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Which is better ?


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High supply and demand means more competition. It's better if you're better than the competition, since you'll end up with more clients. If you're not good, you may well get zero clients, even if there's a lot of demand, since there's tons of options from the client side.

Low supply and low demand means lower competition. If you're the only one offering a certain service, you'll still get clients no matter how good or bad you are, since they don't have any alternatives. However, if the demand is low enough, even getting all of it may not be enough. 

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Good explanation.

I would take that description to mean it's a question of "red ocean" versus "blue ocean". (https://en.wikipedia.org/wiki/Blue_Ocean_Strategy)

A red ocean (high supply/demand) has a lot of people under-cutting each other as they compete for clients. A blue ocean (low supply/demand), with it's lack of competition, has more room for the seller to set the price. So, while they may get fewer clients, they get more per client, and can outperform the average seller in a red ocean in total value terms.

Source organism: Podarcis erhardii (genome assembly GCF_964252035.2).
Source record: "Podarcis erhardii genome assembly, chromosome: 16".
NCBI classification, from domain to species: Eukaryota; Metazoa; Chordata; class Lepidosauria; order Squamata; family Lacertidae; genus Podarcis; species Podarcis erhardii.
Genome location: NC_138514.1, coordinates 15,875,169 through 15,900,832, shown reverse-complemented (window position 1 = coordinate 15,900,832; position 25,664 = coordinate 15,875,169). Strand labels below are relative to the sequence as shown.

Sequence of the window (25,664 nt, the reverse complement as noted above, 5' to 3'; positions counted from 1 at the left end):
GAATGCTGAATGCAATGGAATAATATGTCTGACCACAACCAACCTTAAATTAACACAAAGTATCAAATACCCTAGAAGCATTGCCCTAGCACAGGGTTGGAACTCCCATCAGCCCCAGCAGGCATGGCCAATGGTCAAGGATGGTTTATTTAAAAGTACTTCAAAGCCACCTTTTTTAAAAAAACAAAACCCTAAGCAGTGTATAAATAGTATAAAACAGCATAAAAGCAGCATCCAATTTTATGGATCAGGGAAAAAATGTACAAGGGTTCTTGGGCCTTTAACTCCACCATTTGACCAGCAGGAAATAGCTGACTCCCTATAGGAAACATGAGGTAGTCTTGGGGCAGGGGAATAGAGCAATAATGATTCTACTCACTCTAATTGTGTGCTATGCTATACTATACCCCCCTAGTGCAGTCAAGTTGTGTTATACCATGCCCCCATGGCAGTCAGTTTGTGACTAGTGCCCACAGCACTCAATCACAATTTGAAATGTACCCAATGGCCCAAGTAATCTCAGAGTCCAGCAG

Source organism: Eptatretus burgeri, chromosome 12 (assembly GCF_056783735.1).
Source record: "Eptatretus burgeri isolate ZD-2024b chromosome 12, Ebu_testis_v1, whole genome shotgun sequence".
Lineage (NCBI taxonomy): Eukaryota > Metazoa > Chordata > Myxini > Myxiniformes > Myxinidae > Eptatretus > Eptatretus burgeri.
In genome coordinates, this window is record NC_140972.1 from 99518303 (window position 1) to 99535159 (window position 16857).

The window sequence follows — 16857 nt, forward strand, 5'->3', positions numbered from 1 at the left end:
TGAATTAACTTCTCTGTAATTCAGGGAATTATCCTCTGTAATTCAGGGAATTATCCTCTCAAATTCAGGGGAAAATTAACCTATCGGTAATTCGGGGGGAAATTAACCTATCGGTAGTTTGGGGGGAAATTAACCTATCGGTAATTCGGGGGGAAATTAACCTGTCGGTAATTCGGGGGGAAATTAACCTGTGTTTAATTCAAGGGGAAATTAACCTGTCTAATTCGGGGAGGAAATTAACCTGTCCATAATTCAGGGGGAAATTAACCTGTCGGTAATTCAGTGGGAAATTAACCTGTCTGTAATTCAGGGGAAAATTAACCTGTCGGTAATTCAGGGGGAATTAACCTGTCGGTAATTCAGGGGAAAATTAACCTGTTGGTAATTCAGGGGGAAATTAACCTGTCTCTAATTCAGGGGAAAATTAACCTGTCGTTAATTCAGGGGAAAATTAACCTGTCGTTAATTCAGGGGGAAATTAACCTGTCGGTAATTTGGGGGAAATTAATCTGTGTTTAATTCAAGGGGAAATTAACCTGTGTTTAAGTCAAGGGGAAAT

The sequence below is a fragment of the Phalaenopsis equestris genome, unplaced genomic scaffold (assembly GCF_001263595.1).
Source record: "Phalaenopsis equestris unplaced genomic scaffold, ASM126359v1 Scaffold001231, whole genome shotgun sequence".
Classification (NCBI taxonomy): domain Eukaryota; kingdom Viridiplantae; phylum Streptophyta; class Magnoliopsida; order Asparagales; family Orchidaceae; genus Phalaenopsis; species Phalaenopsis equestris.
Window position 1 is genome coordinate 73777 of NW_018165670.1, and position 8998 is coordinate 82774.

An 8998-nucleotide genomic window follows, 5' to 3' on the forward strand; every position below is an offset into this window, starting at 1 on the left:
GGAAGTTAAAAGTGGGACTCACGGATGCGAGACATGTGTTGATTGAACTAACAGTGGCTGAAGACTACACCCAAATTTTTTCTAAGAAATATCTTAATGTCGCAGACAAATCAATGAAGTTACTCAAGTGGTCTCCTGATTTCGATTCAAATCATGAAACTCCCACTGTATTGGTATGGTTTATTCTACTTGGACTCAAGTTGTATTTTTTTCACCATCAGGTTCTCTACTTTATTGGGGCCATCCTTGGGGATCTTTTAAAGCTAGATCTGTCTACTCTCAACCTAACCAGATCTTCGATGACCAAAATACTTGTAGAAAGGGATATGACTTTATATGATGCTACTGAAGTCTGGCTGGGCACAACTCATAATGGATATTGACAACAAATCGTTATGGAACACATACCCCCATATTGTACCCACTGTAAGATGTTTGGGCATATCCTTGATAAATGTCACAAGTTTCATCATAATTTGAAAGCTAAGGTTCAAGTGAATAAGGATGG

There's a lot of ways for one to create their own blue ocean. I also recommend checking out the concepts of "Unique Selling Propositions" (Rosser Reeves) and "Positioning" (Al Ries/Jack Trout).

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That's a great insight, actually, the red/blue ocean idea. It's important to still remember that price elasticity has its limits though, demand is also demand for a certain price. Just because you're the only one offering X does not mean X can be priced infinitely high, unless X is a life essential at a certain point people will just choose to go without it instead.

Edited by visualstudios
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Hmmm. Price tolerance. I have no idea how to predict price tolerance or any formal methods for predicting it.

One thing that might be transferable is a trick from game balancing. When trying to figure out the "good" value for something, the shortest path to finding the right number (when using trial an error) is to double and halve. Maybe there's an A/B Testing type method Fiverr could look into creating and offering. Like, say your Basic tier is always your Basic tier, but you could set it to test different prices and offering on Standard and Premium to see if certain things attract better value.

The classic example is having magazines split run coupon ads where one group gets something saying "Improve your golf swing in under ten minute a day" and others get "Improve your golf swing for under $200" and see if people care more about the price or the time, and you deploy the winning Ad on a larger run.

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